If you a regular reader of this blog, you probably read that I signed up for using an escrow account for my mortgage when I did my mortgage refinance a few months ago. This is the first time I’ve used an escrow account. I did it because I didn’t want to pay the escrow waiver fee or give up the credit the lender offered to me for my trouble.
When you use an escrow account, you pay a few hundred dollars extra every month on top of your regular monthly mortgage payment. The mortgage servicer holds those money until your property tax and homeowners insurance bills come due. Then they use that money to pay the tax and insurance bills.
I was hoping the mortgage servicer would cancel the escrow account after the loan is sold and the servicing is transferred. But they said no. They won’t close it unless I pay them a fee. I will just stick with it.
One reason (not the only reason) people don’t like using an escrow account is that the money for tax and insurance stays with the mortgage servicer before the bills are due. People prefer to keep the money in their own account and earn interest on it. I made an escrow waiver fee breakeven spreadsheet for this purpose.
Are banks required to pay interest on mortgage escrow accounts? Like almost anything in finance, the answer to this naively simple question is very complicated. Way too complicated in my humble opinion. The requirements vary from state to state. Only lawyers are able to figure it out. Here’s a 29-page document that answers this one simple question:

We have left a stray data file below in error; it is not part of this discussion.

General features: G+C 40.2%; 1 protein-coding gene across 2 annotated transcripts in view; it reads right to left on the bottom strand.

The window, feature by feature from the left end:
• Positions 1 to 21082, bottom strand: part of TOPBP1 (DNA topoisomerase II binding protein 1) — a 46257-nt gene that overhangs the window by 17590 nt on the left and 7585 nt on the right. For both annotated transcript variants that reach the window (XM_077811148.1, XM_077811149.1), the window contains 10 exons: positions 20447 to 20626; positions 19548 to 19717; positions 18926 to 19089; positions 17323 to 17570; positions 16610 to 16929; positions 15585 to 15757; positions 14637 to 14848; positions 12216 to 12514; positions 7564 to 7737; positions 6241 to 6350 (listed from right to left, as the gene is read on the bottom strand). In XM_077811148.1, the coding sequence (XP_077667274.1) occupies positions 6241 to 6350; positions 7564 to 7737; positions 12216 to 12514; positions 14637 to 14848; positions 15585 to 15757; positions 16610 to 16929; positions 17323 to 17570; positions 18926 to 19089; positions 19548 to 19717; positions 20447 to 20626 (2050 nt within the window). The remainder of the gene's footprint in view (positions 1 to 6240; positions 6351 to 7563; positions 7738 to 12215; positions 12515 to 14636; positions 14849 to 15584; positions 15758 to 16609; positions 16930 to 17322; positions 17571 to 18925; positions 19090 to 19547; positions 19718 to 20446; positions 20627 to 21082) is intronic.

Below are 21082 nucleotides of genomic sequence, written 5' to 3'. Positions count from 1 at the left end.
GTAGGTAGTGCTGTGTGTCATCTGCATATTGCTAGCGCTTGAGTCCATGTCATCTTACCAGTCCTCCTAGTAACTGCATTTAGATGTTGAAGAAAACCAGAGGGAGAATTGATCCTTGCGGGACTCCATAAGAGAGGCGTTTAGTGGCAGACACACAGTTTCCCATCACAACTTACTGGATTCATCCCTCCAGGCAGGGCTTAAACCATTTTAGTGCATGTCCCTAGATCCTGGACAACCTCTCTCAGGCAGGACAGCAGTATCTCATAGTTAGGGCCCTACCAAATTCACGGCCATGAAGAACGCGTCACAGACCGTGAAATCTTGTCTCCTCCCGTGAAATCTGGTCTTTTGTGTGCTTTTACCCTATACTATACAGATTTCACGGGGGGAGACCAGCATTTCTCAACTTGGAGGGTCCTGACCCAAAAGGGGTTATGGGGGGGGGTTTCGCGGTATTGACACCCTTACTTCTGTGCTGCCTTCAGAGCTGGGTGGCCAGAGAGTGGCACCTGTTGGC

State Interest On Escrow Laws For Residential Mortgage Loans, Prepared for the Mortgage Bankers Association by Buckley Kolar LLP, February 2007
According to the document, if you are in one of these 14 states, banks may be required to pay interest on your escrow account (there are exceptions):
- New Hampshire
- New York
- Rhode Island
I was surprised to find out that my escrow account pays interest. Ironically the interest rate on my mortgage escrow account is higher than what I can earn in any money market fund right now and for the foreseeable future. I’m not complaining.
The laws must have been made when interest rate was high. That’s understandable because when interest rate was high, people complained most loudly if the banks didn’t pay interest on escrow accounts. The lawmakers never imagined that one day the Fed would cut the short-term interest rate to zero.